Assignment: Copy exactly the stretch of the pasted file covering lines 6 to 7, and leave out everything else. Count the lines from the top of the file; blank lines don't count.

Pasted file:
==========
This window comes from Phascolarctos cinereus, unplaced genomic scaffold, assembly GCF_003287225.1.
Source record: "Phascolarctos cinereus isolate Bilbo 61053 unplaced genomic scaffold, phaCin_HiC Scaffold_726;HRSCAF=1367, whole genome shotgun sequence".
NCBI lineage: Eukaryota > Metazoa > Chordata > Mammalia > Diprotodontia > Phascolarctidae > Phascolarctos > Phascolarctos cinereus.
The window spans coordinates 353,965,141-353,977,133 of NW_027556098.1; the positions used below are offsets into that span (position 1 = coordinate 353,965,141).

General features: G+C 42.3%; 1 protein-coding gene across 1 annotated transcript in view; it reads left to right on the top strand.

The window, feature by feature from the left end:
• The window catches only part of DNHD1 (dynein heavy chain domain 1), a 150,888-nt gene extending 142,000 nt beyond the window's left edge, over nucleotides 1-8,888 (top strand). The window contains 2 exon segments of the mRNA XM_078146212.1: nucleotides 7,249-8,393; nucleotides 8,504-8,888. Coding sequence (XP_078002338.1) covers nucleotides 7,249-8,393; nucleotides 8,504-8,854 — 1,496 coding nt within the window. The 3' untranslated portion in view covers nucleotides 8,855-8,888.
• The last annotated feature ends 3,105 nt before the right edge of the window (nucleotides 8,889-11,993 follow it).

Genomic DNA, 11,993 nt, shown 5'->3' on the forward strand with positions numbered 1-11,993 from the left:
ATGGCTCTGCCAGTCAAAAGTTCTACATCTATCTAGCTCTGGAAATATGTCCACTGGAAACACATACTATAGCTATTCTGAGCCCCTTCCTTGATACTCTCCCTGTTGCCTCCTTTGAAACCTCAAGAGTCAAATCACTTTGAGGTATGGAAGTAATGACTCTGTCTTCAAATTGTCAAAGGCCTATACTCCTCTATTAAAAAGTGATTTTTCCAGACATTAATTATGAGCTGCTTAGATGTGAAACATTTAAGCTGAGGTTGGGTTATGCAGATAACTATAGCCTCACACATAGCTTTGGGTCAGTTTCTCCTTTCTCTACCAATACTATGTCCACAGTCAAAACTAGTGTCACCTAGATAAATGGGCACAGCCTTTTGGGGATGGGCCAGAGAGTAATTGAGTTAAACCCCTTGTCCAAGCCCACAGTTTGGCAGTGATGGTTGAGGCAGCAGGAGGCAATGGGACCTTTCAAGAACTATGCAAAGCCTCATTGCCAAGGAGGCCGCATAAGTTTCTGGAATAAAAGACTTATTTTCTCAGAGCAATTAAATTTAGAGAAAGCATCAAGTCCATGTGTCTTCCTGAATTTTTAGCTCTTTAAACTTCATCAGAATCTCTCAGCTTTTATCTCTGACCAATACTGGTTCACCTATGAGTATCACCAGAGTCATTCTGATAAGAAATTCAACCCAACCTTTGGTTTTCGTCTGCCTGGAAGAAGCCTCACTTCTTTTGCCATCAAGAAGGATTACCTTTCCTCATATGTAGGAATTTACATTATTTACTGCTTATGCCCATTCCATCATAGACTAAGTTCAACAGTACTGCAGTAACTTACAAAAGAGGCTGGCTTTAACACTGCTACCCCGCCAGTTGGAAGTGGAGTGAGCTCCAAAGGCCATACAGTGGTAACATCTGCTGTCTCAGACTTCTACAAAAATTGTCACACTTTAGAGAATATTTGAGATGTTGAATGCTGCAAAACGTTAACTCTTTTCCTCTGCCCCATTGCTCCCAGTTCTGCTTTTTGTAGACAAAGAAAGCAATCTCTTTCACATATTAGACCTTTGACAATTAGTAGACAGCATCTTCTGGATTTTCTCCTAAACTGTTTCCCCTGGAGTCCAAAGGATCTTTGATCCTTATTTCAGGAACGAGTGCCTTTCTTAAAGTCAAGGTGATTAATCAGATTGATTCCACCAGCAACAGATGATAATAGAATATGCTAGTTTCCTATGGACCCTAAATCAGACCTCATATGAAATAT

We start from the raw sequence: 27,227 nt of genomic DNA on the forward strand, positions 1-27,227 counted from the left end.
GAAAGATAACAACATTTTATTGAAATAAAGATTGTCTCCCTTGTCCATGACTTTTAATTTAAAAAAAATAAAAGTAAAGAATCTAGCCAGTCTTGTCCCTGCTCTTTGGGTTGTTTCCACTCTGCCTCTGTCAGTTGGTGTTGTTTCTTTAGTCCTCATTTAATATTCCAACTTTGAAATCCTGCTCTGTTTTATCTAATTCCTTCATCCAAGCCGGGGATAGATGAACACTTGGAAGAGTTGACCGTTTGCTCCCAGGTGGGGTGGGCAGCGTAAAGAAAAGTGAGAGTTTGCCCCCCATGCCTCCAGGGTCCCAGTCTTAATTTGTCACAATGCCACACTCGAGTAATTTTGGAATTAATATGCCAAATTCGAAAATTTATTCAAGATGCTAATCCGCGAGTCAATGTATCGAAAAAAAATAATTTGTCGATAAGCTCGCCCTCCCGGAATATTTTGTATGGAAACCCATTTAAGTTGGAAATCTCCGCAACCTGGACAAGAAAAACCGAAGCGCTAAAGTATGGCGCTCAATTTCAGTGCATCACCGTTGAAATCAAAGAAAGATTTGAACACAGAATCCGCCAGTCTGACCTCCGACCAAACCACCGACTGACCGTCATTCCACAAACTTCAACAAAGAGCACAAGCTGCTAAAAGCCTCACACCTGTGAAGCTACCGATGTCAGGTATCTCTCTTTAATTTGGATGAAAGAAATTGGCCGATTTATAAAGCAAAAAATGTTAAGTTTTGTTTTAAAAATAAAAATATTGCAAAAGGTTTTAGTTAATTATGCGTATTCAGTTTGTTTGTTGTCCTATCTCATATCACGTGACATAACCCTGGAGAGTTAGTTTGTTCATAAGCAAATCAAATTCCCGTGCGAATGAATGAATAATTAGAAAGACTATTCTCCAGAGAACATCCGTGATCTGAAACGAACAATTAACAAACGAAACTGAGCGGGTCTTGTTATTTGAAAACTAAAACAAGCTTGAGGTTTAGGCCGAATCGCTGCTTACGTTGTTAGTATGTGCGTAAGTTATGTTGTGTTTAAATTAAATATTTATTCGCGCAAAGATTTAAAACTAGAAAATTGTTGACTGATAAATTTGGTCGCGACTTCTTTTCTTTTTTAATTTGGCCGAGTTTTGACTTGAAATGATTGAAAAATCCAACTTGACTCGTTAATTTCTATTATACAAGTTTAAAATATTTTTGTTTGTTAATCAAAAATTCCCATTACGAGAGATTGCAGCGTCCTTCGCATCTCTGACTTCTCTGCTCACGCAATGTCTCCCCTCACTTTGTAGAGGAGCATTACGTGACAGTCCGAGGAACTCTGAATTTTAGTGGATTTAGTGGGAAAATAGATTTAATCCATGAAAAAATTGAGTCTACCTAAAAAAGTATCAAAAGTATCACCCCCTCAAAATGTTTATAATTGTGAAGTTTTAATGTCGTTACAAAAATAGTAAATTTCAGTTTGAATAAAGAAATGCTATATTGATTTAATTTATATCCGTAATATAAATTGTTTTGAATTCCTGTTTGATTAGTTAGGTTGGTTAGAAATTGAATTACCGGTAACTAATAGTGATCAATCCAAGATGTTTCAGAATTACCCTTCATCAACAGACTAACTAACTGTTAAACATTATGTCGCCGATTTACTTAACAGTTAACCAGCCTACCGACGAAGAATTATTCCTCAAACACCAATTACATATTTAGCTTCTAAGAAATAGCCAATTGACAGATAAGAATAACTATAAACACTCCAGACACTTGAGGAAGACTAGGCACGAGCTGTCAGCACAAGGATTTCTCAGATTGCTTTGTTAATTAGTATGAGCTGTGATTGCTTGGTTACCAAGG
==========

The window, feature by feature from the left end:
• The window catches only part of DNHD1 (dynein heavy chain domain 1), a 150,888-nt gene extending 142,000 nt beyond the window's left edge, over nucleotides 1-8,888 (top strand). The window contains 2 exon segments of the mRNA XM_078146212.1: nucleotides 7,249-8,393; nucleotides 8,504-8,888. Coding sequence (XP_078002338.1) covers nucleotides 7,249-8,393; nucleotides 8,504-8,854 — 1,496 coding nt within the window. The 3' untranslated portion in view covers nucleotides 8,855-8,888.